Design with a Broad Knowledge of What Already Exists

Take the Time to Research

Vector household appliances icons. Part 6

Another great quality of an engineering team or individual is to have broad knowledge of what components, design approaches and technologies already exist. Not including this information is a typical mistake, especially early on in one’s career. Some engineers may be tempted to design something that already exists or, at the very least, may spend a significant amount of time and resources exploring inefficient design concepts.

It is greatly beneficial to take the time to research and understand product design, including the reasons for their features, and what works, doesn’t work, or could be improved upon. This goes beyond the typical marketing competitive analysis that a company produces—make sure to do an analysis at the engineering and design level. This approach may also lead to new product or new feature ideas that have not yet been considered. For the highest quality, develop a broad knowledge base and familiarity with existing technology, components, and design approaches.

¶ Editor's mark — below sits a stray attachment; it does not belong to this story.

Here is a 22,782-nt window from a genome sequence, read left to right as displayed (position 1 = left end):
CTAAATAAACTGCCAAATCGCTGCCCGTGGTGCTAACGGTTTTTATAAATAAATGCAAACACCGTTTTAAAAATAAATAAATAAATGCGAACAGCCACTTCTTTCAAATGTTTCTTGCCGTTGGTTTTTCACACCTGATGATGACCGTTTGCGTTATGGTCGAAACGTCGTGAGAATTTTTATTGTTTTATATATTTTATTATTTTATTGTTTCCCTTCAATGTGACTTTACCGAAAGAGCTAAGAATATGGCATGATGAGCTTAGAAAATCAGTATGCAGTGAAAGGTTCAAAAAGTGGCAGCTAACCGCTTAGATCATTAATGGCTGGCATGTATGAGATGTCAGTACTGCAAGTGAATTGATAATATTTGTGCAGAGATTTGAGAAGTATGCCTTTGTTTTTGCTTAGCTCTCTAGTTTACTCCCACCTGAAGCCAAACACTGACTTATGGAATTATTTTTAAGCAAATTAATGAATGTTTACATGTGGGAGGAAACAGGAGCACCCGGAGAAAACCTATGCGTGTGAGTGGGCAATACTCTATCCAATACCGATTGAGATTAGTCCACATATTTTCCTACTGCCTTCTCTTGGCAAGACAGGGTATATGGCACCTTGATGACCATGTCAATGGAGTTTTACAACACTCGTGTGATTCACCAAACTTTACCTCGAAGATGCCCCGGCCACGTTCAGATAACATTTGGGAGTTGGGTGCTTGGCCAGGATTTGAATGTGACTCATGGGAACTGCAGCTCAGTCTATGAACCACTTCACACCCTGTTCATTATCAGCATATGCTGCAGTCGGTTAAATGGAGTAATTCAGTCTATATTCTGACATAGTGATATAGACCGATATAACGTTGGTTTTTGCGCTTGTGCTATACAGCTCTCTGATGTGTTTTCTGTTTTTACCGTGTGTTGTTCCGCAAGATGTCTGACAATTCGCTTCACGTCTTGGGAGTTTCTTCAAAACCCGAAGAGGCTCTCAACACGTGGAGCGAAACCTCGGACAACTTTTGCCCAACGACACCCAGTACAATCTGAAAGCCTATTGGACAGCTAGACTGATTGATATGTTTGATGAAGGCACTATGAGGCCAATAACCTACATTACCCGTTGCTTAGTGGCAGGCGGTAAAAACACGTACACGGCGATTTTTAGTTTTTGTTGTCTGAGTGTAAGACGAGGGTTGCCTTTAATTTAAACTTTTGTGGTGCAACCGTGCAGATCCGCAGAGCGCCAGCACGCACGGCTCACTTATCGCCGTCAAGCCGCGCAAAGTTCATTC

How To Resolve This Issue
  • Spend a portion of your time going through component catalogs and, for items of interest, make a point to remember (or create a record of) their name, function and potential applications.
  • Expand your knowledge base beyond mechanical components, systems and methods. Being a talented, versatile engineer includes a broad knowledge base that expands into the fields of electronics, sensors, control systems and more.
  • Subscribe to technology-related periodicals and review them on a regular basis.
  • Study relevant designs at the technical level. This is not about copying designs. Instead, learn, compare, brainstorm and gain creative inspiration from them.
  • Study the technical world around you. Everywhere you look, there is technology. If you are serious and passionate about sharpening your design and engineering skills, you will, over time, learn how most everything around you works.



**The article above is an excerpt of "Top 10 Mechanical Design Mistakes (and How to Avoid Them)". If you enjoyed this article, sign up below to receive the full PDF!

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